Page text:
"I cried because I did not have an office with a door, until I met a man who had no cubicle."
A message from Scott Adams:
I think the next wave of office design will focus on eliminating the only remaining obstacle to office productivity: your happiness. Happiness isn't a physical thing, like walls and doors. But it's closely related. Managers know that if they can eliminate all traces of happiness, the employees won't be so picky about their physical surroundings. Once you're hopelessly unhappy, you won't bother to complain if your boss rolls you up in a tight ball and crams you into a cardboard box.
As soon as I noticed this disturbing threat to workplace happiness, I did some investigative work and discovered it wasn't confined to the issue of office design. Companies were making a direct frontal assault on employee happiness in every possible way! I knew there was only one thing that could stop the horror.
It was time for another Dilbert book.
It might sound corny, but I felt an obligation to society. People told me it was time for me to "give something back to the community." This scared me, until I realized that no one knows I furnished my house with street signs and park benches. So I interpreted the "give something back to the community" message as a plea for me to write this book and then charge the community to read it.
In the first part of this book I will tell you how to find happiness at the expense of your co-workers, managers, customers, and--best of all--those lazy stockholders. The second part of the book teaches you my top-secret methods for mining humor out of ordinary situations, thus making it easier to mock the people around you. The third part of the book is made entirely of invisible pages. If the book seems heavier than it looks, that's why.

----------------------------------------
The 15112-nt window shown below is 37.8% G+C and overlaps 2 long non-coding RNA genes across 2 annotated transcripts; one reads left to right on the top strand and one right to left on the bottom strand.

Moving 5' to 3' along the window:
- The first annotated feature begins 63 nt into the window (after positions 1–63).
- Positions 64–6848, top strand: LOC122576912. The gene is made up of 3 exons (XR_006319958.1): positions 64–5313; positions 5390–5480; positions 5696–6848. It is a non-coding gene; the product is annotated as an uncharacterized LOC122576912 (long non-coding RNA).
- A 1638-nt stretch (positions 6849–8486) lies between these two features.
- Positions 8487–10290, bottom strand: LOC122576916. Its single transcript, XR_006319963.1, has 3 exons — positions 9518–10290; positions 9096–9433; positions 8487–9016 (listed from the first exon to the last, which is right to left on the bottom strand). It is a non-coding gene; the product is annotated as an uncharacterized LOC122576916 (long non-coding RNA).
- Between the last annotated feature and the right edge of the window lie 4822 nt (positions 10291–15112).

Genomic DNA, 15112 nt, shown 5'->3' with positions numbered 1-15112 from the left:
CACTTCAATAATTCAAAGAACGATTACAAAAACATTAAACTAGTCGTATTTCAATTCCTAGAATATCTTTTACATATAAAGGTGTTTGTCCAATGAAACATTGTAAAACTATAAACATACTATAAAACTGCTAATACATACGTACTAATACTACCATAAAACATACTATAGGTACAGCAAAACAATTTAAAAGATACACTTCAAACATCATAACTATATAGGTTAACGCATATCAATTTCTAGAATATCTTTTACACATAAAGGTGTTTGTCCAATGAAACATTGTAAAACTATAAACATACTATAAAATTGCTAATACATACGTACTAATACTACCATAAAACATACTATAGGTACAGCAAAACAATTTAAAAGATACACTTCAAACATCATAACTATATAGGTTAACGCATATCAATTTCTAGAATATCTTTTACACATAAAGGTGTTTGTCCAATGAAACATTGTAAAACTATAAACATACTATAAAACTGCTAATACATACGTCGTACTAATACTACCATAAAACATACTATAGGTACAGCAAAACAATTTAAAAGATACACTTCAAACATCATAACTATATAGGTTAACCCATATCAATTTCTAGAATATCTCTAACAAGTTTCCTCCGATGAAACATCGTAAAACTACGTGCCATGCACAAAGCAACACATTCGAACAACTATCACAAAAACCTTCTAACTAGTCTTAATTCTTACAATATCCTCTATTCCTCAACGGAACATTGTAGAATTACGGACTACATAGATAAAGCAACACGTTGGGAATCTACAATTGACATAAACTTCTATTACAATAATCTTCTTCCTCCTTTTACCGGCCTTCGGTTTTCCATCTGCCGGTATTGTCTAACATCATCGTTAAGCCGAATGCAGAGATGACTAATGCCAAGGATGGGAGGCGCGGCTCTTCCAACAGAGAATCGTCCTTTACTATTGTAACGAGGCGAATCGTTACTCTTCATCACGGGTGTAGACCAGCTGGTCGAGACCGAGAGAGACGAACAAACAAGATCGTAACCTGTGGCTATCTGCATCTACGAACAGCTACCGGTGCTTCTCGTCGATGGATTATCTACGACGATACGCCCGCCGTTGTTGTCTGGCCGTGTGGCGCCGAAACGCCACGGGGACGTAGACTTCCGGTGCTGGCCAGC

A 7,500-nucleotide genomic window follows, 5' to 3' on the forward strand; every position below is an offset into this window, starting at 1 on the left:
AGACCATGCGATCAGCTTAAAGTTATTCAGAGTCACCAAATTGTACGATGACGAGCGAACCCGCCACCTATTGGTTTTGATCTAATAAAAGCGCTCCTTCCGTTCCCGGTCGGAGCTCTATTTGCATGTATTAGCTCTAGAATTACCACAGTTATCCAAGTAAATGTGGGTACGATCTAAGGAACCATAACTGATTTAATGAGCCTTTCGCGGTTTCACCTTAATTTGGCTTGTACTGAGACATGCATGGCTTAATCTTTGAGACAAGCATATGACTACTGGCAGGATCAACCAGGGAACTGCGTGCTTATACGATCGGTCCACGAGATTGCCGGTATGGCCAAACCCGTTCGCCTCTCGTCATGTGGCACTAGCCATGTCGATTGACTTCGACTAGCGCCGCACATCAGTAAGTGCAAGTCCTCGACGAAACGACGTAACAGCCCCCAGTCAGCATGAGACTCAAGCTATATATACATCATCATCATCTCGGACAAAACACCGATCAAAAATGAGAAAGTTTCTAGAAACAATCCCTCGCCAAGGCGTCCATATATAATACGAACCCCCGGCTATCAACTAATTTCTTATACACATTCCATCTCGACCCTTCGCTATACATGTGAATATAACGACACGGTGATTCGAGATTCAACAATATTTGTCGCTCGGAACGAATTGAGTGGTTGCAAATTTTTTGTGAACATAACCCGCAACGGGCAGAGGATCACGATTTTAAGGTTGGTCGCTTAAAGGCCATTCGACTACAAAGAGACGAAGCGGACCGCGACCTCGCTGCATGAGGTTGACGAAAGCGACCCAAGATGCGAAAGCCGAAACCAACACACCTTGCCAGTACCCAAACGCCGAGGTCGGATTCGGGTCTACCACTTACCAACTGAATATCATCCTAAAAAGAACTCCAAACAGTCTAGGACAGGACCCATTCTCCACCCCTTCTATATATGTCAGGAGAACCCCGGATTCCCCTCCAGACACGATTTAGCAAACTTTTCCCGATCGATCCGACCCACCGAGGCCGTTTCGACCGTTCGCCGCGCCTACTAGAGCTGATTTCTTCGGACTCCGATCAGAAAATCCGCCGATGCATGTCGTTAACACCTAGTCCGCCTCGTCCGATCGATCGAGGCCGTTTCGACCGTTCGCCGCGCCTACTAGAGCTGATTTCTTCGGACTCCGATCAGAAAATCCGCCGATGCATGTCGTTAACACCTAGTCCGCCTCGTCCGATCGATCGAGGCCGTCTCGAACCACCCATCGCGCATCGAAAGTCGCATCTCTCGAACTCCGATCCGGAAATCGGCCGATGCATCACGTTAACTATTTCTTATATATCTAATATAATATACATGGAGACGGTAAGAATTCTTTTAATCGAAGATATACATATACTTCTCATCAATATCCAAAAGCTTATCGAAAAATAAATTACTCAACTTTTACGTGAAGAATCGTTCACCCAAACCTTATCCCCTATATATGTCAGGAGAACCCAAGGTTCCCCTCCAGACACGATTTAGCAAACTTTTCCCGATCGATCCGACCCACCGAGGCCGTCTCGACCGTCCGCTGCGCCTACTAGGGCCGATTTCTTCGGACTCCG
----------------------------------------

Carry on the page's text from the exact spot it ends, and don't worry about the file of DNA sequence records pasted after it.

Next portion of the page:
Office Prank #44: Sounds That Drive Co-workers Crazy
You can produce sounds in the office that will drive your co-workers insane. That can be very entertaining. Every co-worker is different, so you might have to experiment to find the sounds that are most annoying to your cubicle neighbor. It's worth the effort.
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Scott Adams's latest work is not a collection of Dilbert cartoons (though recycled strips are liberally sprinkled throughout); it's a dialogue between the man and his fans disguised as a tongue-in-cheek guide to surviving the corporate life. There are chapters on "Office Pranks," "Surviving Meetings," and "Managing Your Co-Workers," with enough weird stories and practical jokes to make any middle manager nervous, especially as many of the tricks and tips come from e-mails sent to Adams by his fans (one tip: never let anyone else use your computer). If these messages are any indication, the creative tide has turned, and now the corporate world is following Dilbert's lead. In the office blocks of America, life is imitating art imitating life, creating a pleasantly postmodern working environment. The final chapter of The Joy of Work, "Handling Criticism," includes a response to Norman Solomon's The Trouble with Dilbert, which accuses Adams of selling out and supporting the corporate hierarchy that he claims to satirize. Adams's response is thorough and convincing, with just enough nastiness (jokes about Solomon's hair, for example) to demonstrate that although Dilbert may not have a mouth, he certainly has teeth. --Simon LeakeAbout the Author:
Scott Adams is the creator of Dilbert, the comic strip that now appears in 1,550 newspapers worldwide. His first two hardcover business books, The Dilbert Principle and Dogbert's Top Secret Management Handbook, have sold more than two million copies and have appeared on the New York Times bestseller list for a combined total of sixty weeks.
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Buchbeschreibung HarperBusiness, US, 1998. Hardcover. Buchzustand: Very Good. 0887308716 Very good in very good dust jacket. First edition * Quality, Value, Experience. Media Shipped in New Boxes. Artikel-Nr. LOWER21JK2315